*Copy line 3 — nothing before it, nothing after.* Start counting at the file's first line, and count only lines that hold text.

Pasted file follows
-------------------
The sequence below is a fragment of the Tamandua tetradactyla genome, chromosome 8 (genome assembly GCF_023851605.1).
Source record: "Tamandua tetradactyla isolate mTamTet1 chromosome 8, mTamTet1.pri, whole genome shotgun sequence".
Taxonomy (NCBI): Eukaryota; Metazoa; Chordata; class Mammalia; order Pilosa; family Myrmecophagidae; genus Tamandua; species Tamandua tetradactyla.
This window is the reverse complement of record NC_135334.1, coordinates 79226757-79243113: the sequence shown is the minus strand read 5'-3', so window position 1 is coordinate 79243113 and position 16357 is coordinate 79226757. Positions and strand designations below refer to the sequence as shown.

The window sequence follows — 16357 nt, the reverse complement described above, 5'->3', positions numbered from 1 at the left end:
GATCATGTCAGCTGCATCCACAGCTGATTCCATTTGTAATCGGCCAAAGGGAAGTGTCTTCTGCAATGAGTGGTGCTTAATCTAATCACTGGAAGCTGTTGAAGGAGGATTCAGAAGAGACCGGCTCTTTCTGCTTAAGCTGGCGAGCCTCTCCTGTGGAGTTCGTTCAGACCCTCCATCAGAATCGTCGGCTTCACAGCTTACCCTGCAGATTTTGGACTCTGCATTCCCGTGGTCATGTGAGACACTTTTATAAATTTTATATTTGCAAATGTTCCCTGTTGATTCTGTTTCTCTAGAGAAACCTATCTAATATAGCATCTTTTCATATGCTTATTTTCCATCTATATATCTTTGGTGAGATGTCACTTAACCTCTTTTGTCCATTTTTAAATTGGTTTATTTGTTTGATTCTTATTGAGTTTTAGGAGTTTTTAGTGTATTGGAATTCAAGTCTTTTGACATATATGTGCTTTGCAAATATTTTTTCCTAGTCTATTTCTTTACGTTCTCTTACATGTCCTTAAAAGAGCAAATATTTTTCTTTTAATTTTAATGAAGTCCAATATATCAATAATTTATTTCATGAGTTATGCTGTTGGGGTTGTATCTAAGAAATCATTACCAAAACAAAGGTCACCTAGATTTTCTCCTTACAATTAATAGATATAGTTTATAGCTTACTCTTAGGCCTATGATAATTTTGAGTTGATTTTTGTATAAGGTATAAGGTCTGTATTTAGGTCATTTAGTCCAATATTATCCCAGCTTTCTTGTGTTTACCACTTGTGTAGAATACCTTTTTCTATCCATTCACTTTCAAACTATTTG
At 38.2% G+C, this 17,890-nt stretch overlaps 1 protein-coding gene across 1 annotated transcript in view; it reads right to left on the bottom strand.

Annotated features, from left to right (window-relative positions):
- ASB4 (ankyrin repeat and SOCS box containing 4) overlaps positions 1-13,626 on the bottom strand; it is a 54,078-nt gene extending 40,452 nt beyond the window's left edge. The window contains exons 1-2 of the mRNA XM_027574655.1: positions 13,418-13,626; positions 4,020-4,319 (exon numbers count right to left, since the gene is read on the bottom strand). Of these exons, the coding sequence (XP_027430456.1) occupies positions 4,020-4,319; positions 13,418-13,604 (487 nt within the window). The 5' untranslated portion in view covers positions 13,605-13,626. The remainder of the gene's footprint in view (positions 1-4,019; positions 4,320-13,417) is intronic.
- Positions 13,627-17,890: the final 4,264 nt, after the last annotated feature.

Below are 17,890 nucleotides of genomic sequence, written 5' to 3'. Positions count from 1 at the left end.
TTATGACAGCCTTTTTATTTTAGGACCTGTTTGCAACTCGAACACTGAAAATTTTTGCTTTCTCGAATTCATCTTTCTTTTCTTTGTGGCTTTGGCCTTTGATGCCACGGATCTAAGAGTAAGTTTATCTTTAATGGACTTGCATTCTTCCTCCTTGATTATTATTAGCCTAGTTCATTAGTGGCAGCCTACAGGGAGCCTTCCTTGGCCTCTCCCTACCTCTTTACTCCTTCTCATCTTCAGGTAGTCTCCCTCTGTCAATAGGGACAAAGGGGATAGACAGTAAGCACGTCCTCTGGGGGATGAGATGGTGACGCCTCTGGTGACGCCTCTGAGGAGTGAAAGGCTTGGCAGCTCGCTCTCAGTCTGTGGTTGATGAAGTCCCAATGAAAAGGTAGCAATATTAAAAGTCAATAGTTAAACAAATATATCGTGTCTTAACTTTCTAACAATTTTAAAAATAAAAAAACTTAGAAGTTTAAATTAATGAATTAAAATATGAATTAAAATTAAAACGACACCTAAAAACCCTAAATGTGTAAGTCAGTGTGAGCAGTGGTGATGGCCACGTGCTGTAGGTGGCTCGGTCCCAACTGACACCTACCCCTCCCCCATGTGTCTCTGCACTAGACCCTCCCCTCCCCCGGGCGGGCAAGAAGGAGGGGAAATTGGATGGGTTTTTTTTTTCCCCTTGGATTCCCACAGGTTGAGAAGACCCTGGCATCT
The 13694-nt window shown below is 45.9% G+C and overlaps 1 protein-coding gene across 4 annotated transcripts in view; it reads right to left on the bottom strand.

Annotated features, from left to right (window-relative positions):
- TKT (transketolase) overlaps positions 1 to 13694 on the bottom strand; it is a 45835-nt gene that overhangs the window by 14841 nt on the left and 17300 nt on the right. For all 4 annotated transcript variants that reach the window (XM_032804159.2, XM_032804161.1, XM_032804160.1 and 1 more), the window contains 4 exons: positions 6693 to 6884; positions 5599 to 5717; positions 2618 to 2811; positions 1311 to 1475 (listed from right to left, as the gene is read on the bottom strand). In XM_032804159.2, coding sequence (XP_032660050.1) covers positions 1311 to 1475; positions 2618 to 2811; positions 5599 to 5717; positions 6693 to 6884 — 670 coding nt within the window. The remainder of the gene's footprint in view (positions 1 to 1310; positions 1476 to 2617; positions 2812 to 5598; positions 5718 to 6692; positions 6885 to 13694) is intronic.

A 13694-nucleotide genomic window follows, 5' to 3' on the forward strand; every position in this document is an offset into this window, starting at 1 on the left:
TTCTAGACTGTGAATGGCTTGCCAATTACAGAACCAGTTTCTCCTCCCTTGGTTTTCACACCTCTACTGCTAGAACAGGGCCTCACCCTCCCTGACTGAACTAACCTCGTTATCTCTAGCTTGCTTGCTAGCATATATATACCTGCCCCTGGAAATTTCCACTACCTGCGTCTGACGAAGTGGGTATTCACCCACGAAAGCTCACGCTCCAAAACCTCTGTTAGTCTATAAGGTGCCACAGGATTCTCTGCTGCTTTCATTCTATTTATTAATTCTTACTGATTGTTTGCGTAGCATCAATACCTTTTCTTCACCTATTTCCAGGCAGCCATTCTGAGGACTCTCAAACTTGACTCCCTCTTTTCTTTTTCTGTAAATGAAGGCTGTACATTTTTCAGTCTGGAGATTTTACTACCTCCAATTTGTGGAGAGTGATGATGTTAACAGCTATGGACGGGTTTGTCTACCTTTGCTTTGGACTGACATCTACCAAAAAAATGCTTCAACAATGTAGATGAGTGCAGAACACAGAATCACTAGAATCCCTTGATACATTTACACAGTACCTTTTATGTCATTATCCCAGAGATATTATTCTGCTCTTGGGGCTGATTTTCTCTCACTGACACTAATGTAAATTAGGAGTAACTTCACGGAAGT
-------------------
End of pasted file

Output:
Taxonomy (NCBI): Eukaryota; Metazoa; Chordata; class Mammalia; order Pilosa; family Myrmecophagidae; genus Tamandua; species Tamandua tetradactyla.